Gender-based Harassment On The Streets of New Brunswick
By Brittany Bone
While crime reports are on the rise in New Brunswick it seems gender-based street harassment is a seldom discussed issue.
Both the New Brunswick Police Department and the Rutgers Police Department do not have specific statistics on these incidents. There is no specification of gender-based harassment, but instead incidents are all treated as general harassment.
“I try to avoid eye-contact with most people if I’m walking alone and walk fast,” said New Brunswick resident Christina Daniels about her experience of walking down George Street at night.
Many New Brunswick women experiences with gender-based street harassment. These women have had obscenities and lurid sexual gestures directed at them. This type of harassment has lasting impacts on how these New Brunswick residents carry out their daily activities.
To avoid these unpleasant experiences, Daniels said she avoids walking home all together and instead takes public transportation, which is often an inconvenience.
“When I’m trying to get back to my residency, waiting for a bus kind of sucks when I could just walk down the street,” she said.
The perpetrators of gender-based street harassment are not confined to a single age range. Eunice Chang, a Rutgers junior said she has been harassed by men of all ages.
“Male students will drive past in a car yelling at you, especially when they’re in groups,” said Chang.
She says that group mentality is especially prevalent in these situations, and men are not likely to behave in the same manner when alone. However, Chang said she does not feel secure enough to confront them about their behavior, not wanting to bring more attention to herself or invite more “trouble.”
Daniels feels similarly about these interactions but makes some exceptions as to how she handles the situations.
“I’ve never physically confronted them,” said Daniels. She said she feels more comfortable responding when the harasser is in a car, because there is no imminent danger to her person if she responds.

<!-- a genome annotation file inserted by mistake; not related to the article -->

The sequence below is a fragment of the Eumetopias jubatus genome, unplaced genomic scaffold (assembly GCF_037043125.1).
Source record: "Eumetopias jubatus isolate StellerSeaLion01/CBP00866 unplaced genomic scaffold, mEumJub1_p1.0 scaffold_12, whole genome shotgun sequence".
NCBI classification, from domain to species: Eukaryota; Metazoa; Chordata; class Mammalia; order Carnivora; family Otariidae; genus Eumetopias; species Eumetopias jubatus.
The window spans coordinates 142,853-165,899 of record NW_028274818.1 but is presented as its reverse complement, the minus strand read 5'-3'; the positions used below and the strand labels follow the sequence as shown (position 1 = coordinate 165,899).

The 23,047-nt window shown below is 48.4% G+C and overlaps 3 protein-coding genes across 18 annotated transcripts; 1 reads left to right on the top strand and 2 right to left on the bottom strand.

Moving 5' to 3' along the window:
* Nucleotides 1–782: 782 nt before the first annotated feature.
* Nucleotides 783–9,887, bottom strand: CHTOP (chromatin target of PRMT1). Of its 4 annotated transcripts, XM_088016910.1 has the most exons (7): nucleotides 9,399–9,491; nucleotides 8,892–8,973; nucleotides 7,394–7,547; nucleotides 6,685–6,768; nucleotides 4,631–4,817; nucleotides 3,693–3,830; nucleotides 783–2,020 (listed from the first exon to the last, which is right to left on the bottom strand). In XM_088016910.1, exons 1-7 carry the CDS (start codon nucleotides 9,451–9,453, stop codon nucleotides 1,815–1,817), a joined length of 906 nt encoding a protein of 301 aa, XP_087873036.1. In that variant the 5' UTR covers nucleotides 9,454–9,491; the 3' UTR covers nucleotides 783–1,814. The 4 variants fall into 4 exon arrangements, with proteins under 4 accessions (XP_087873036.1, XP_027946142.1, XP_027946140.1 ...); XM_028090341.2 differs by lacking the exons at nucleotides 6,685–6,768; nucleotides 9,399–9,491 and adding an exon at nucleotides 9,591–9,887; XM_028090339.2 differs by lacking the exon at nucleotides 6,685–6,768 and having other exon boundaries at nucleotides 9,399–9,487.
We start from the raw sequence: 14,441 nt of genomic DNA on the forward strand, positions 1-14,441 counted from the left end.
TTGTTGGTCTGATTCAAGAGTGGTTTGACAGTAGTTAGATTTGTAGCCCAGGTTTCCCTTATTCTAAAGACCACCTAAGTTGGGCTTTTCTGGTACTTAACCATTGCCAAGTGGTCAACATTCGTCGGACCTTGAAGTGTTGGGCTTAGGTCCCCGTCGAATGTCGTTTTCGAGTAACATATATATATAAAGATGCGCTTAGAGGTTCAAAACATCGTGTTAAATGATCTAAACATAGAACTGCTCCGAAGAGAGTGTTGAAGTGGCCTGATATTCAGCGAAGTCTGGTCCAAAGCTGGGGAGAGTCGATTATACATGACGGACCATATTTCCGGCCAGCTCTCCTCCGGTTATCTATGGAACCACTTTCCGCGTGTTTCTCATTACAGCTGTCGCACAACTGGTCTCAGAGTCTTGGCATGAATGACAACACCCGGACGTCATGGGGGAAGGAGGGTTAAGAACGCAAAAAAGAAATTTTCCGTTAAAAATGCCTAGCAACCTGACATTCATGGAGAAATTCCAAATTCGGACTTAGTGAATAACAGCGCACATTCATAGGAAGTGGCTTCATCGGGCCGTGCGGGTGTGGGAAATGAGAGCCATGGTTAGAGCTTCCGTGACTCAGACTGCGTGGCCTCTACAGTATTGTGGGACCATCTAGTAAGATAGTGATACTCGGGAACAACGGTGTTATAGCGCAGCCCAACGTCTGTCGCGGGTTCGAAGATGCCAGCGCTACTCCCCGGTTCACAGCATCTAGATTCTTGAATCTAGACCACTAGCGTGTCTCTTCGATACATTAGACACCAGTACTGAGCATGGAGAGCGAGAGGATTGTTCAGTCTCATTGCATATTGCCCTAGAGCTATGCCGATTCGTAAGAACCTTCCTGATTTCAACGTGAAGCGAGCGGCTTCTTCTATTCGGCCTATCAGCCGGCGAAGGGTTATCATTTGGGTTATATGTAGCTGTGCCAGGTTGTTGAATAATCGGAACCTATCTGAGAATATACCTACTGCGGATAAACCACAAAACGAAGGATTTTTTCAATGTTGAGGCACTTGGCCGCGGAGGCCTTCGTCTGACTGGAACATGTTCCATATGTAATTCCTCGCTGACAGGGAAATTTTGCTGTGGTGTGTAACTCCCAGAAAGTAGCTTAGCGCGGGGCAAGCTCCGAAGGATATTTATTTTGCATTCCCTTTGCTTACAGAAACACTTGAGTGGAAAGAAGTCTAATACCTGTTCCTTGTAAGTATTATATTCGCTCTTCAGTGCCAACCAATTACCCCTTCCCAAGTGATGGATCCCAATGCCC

She said the things men have said to her were too explicit to repeat. Neither of these women have reported these acts to local authorities, though they have often felt intimidated because they believe it isn’t that “serious”.
Gender-based street harassment is both a component of violence against women and a human rights violation. While these women questioned the seriousness of the occurrences, it remains that they’ve experienced limited mobility and access to public spaces as a result.
Sexual assault, which is another form of violence often towards women has been on the rise on the Rutgers New Brunswick Campus since 2012 according to statistics.
There have been various online videos published to combat gender-based street harassment– the majority of which feature fathers, sons and boyfriends reacting to footage of women in their lives being harassed on the street.
The aim is to expose men to first-hand accounts of these incidents in order to get men to empathize with women through the exploration of personal and emotional relationships.
These women expressed feeling vulnerable to harassment because they were unguarded by a male figure -similarly, this is how many New Brunswick women feel.
Street harassment is not a new occurrence yet it is now having a light shed upon it in the media throughout the country.